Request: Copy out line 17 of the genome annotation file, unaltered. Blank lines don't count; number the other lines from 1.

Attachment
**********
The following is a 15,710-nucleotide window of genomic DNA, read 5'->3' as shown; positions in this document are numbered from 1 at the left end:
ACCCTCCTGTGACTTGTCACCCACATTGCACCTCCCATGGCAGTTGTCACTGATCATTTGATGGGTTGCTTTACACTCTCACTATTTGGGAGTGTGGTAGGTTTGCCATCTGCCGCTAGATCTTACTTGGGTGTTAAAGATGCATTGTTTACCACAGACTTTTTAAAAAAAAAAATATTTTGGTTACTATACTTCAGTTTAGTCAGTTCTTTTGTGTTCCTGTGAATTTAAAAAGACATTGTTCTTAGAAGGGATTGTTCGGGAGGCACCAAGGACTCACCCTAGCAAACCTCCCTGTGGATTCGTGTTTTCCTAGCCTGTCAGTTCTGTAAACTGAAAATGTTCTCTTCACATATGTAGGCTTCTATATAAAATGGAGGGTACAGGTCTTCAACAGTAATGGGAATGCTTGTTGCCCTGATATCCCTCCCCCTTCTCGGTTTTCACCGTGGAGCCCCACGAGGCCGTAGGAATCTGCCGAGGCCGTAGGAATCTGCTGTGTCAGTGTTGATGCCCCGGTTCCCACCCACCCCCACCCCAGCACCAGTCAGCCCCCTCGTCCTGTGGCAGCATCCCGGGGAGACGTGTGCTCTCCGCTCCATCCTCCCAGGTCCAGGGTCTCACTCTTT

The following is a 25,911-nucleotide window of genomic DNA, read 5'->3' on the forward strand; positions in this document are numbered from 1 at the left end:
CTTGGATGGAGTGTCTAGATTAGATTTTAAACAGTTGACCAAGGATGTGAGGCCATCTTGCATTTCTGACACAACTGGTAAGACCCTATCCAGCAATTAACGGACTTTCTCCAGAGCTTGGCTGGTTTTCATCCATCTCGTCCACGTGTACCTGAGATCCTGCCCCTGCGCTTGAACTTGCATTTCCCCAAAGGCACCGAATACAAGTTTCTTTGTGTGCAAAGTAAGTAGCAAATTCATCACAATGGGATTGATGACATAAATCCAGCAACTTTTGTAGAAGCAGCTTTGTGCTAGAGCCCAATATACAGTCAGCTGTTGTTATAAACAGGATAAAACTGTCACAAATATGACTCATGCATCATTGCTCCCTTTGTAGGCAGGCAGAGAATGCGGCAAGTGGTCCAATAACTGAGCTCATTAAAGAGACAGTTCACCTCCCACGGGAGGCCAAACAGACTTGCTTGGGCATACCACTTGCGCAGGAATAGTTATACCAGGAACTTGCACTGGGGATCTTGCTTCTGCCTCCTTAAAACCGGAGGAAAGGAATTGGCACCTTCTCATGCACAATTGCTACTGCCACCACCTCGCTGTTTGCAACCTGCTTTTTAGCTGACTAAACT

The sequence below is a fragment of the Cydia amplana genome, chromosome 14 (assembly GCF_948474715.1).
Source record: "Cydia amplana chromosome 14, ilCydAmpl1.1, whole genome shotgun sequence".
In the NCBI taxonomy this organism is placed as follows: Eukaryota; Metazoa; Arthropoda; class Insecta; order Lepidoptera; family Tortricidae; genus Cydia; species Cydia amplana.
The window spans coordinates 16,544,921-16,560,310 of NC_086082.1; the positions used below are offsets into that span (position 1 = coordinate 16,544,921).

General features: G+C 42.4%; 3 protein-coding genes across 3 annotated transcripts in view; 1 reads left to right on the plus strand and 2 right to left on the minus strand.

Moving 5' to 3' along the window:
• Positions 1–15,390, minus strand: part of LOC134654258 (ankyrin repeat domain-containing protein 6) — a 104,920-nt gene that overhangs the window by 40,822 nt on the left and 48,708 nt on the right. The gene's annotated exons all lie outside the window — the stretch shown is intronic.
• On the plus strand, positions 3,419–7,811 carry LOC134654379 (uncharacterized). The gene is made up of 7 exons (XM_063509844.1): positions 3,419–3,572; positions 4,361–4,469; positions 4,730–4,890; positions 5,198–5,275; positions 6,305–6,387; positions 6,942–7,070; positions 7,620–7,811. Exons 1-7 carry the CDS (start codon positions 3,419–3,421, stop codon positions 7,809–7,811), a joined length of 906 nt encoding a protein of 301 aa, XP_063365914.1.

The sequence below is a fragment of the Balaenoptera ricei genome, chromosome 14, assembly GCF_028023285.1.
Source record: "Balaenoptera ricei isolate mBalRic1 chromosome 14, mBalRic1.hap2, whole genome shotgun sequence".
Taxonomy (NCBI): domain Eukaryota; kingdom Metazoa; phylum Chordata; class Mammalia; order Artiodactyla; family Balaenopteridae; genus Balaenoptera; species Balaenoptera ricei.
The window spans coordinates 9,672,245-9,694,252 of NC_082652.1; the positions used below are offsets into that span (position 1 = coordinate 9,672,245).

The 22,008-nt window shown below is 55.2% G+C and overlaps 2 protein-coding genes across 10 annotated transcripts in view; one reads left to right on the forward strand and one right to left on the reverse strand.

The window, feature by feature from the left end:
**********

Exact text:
The 22,008-nt window shown below is 55.2% G+C and overlaps 2 protein-coding genes across 10 annotated transcripts in view; one reads left to right on the forward strand and one right to left on the reverse strand.